Jenko’s (102 Middleton Dr., 704-375-1779), an interior design company with a sunny Myers Park storefront, carries a huge collection of prints—eighteenth-century French architectural drawings, watercolor Audobon limited editions, and antique maps, just to name a few. Even if you don’t see anything framed that suits you, ask to flip through Jenko’s loose prints—you’ll find treasures like an authentic, hand-painted seventeenth-century Emmanuel Sweert botanical. If you’d rather peruse, purchase, and worry about framing later, flip through Interiors Marketplace’s (923 Providence Rd., 704-377-6226) stacks of unframed prints and antique maps—it has several bins full of prints in all sizes and styles.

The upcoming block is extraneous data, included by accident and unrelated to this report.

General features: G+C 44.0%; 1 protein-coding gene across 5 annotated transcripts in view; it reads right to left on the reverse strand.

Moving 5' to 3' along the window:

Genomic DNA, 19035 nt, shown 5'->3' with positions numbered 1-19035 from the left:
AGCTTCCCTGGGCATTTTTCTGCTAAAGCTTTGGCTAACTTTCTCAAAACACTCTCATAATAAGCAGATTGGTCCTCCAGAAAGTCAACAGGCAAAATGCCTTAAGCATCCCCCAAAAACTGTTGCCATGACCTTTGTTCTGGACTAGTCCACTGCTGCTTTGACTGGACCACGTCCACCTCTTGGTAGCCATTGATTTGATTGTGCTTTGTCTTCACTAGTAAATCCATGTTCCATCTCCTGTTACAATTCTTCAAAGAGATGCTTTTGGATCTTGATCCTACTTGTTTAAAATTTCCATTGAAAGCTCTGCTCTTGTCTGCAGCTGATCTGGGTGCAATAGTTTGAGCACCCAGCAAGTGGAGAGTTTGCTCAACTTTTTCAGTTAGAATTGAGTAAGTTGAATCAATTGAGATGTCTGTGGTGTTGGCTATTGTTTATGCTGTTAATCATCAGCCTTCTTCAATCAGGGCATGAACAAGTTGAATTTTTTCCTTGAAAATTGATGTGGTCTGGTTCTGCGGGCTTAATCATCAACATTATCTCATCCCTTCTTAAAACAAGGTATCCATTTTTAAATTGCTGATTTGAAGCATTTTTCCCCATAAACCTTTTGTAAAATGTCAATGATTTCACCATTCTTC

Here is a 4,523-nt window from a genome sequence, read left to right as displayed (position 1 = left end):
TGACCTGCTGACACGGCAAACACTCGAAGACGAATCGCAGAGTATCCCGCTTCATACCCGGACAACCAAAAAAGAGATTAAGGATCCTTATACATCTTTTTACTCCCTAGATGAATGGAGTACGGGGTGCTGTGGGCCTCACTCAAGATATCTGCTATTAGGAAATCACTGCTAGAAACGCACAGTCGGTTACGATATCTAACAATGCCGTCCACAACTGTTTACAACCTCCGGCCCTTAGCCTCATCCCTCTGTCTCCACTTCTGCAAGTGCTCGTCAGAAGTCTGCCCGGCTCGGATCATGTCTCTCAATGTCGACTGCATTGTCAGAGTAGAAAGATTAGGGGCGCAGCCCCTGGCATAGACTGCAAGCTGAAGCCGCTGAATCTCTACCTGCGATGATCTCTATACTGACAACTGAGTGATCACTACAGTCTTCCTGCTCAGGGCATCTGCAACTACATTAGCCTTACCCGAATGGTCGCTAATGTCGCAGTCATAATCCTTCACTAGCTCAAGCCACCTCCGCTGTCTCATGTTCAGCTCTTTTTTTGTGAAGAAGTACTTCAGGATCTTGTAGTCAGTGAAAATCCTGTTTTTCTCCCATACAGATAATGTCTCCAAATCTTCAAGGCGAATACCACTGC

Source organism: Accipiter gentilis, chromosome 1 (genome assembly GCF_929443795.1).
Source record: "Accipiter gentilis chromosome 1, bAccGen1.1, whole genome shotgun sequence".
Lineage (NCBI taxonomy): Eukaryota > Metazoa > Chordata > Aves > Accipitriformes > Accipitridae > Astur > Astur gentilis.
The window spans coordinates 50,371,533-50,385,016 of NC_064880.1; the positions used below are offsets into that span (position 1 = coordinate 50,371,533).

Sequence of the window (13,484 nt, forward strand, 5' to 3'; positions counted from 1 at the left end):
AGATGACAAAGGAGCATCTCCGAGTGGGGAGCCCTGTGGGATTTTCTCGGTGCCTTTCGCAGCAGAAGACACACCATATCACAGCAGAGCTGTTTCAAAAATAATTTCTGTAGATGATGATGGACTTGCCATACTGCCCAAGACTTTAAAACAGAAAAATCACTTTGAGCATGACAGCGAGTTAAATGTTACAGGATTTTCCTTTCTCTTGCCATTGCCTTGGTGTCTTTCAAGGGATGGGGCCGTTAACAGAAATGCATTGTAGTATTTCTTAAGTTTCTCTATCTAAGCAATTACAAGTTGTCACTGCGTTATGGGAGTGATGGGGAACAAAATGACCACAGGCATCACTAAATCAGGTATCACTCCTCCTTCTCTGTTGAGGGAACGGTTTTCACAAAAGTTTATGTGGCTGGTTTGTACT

Jenko’s neighbor, Icon (102 Middleton Dr., 704-373-1200), specializes in American paintings, and while it’s started to accrue contemporary oil paintings, it’s Icon’s late nineteenth- and mid twentieth-century pieces, bought mainly on the East Coast, that really dazzle. You’ll find plenty of New England water scenes, like Carl W. Peters’s Sunday at the Dock, a complement for summer homes and sunny sitting rooms.
Thrifty antique art shoppers need look no further than South End Exchange (1616 Camden Rd., 704-353-4600), a high-end consignment shop whose interior is packed (to the ceiling) with art ranging from the elegant to the kitschy, from the 1800s to today. You might need to spend some time wading through piles of loose tea sets and porcelain figurines, but you’re likely to find unusual, elegant items such as Japanese wood blocks, vintage masks, and oil paintings at prices that are as wallet friendly as the art is wall friendly.